Positive ions of inert gas are produced by the electron discharge from the filament cathode 10 to the anode 12 to produce a plasma in an annular shaped principal electron discharge region 36 surrounding the target 14, such region containing the major portion of the cathode to anode electron discharge for supporting or maintaining the plasma. These positive ions bombard the sputtering layer 18 on the surface of the target 14 to cause material to be sputtered from such target onto the substrate 16 through a centrally located sputter discharge region 38. Substrate 16 can be D.C. biased or R.F. self-induced biased to about -500 volts, but is preferably floating and assumes a bias of about -25 volts, as hereafter described. It should be noted that the plasma produced in the principal electron discharge region 36 surrounds and is distributed evenly over the sputter discharge region 38 and the target 14 for efficient uniform sputtering.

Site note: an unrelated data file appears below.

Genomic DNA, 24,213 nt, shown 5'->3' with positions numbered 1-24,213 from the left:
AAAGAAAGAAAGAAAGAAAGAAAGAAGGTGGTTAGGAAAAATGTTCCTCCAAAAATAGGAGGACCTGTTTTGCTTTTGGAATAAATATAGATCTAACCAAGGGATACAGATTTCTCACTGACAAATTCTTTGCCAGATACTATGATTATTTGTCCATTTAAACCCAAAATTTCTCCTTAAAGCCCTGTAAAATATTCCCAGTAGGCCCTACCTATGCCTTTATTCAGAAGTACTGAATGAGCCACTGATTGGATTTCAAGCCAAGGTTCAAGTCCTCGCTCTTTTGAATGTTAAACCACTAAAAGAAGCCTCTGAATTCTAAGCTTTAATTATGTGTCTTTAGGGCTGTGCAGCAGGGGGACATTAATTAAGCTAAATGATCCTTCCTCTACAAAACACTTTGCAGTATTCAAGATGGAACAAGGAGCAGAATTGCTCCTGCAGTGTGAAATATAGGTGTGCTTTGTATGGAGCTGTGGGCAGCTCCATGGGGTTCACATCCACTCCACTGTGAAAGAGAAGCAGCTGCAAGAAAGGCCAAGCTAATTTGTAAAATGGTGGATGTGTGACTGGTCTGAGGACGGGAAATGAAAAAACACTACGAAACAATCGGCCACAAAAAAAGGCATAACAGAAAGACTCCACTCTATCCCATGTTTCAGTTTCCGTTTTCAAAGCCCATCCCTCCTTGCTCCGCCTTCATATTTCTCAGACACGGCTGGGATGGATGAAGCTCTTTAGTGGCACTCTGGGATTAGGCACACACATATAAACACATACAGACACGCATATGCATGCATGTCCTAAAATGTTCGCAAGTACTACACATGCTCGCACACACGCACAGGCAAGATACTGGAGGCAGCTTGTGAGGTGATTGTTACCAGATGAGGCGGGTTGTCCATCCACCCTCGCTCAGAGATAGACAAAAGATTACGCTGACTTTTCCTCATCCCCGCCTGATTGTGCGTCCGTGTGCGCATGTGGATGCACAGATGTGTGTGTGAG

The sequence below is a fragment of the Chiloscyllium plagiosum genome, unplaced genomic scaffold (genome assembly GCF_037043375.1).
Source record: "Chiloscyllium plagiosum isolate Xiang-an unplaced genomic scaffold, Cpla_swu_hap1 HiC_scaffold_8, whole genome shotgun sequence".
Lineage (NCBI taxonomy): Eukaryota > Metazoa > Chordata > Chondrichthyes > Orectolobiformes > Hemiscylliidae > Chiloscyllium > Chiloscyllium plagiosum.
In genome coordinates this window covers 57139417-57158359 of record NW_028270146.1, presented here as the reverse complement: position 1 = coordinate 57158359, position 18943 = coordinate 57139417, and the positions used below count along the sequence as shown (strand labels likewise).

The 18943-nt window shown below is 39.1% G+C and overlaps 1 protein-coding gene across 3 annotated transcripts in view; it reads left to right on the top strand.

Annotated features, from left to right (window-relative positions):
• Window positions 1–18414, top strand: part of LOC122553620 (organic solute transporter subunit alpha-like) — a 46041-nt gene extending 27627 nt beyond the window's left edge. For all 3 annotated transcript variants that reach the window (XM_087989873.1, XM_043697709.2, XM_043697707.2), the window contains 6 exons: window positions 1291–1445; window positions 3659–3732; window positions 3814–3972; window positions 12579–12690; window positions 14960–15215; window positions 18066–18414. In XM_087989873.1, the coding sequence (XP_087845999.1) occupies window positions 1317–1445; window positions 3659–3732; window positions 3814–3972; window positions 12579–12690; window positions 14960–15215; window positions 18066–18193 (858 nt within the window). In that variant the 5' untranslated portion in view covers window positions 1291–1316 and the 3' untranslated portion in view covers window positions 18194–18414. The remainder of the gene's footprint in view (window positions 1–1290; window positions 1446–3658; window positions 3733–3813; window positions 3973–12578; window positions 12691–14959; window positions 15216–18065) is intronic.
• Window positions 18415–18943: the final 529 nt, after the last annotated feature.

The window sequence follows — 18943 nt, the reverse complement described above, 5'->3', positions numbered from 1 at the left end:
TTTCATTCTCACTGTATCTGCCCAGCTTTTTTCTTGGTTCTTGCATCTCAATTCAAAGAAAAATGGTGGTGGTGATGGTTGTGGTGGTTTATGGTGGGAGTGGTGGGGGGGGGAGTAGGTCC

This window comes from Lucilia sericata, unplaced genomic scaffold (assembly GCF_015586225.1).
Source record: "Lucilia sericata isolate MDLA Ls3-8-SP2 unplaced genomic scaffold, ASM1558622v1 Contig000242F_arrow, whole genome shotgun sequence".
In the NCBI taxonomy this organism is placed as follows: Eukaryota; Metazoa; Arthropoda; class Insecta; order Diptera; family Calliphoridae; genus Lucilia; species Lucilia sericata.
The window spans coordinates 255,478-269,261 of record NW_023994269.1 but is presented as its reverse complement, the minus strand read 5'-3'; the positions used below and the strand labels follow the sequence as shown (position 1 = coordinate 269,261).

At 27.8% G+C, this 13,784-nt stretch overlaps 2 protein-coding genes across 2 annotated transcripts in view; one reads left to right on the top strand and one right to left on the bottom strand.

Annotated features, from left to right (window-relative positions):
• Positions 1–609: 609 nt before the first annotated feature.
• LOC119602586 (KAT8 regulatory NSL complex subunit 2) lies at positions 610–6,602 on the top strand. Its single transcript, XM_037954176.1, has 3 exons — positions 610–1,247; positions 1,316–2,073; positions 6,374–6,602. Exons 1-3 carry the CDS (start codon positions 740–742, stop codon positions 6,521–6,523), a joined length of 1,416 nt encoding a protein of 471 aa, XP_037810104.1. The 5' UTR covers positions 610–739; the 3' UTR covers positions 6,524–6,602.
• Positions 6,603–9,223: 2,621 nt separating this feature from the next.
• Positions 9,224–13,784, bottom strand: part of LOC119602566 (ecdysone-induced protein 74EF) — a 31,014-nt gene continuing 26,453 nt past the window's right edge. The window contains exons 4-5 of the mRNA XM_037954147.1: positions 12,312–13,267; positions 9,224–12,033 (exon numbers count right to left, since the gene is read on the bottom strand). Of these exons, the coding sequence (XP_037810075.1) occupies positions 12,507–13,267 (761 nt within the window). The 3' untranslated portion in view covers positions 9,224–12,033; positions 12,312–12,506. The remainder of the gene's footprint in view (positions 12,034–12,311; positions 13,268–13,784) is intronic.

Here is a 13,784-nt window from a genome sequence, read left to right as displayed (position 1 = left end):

The target 14 is preferably connected to a radio frequency (R.F.) signal A.C. power supply 39 through a coupling capacitor 40 of a few picofarads. In addition, for depositing conductor or semiconductor material, the target may be connected to a source of negative D.C. voltage of, for example, -2.0 kilovolts through a switch 41 and an isolating inductance 42 so that such D.C. source and R.F. power supply are isolated from each other. One suitable R.F. power supply is a 10 kilovolts peak to peak amplitude R.F. power supply having a frequency of about 13.56 megahertz. This R.F. signal produced by the R.F. power supply induces an average D.C. voltage of about -2.5 to -5.0 kilovolts on the surface of the sputtering layer 18 in the manner described by H. S. Butler et al in Physics of Fluids, Volume 6, No. 9, Sept. 1963, pages 1346 to 1355. As stated earlier, the anode 12 is typically grounded. The filament cathode 10 is connected to a small negative D.C. potential of typically about -35 volts. The plasma shaping electrodes 20 and 22 are connected by a potentiometer 23 to a D.C. potential of about -25 volts to +25 volts relative to the cathode 10 and in the example given, would be of a D.C. voltage between -10 volts and -60 volts with respect to ground. However, it is also possible to provide such plasma shaping electrodes so that they are floating in electrical potential and assume a negative D.C. potential of about -25 volts. The plasma shaping electrodes are negative with respect to the anode and accordingly repel electrons emitted by the cathode 10 toward the anode 12. Because of the presence of positive ions of inert gas in the electron discharge region 36, the plasma shaping electrodes 20 and 22 are not at a highly negative potential because this would result in the sputtering of metal from such electrodes due to positive ion bombardment.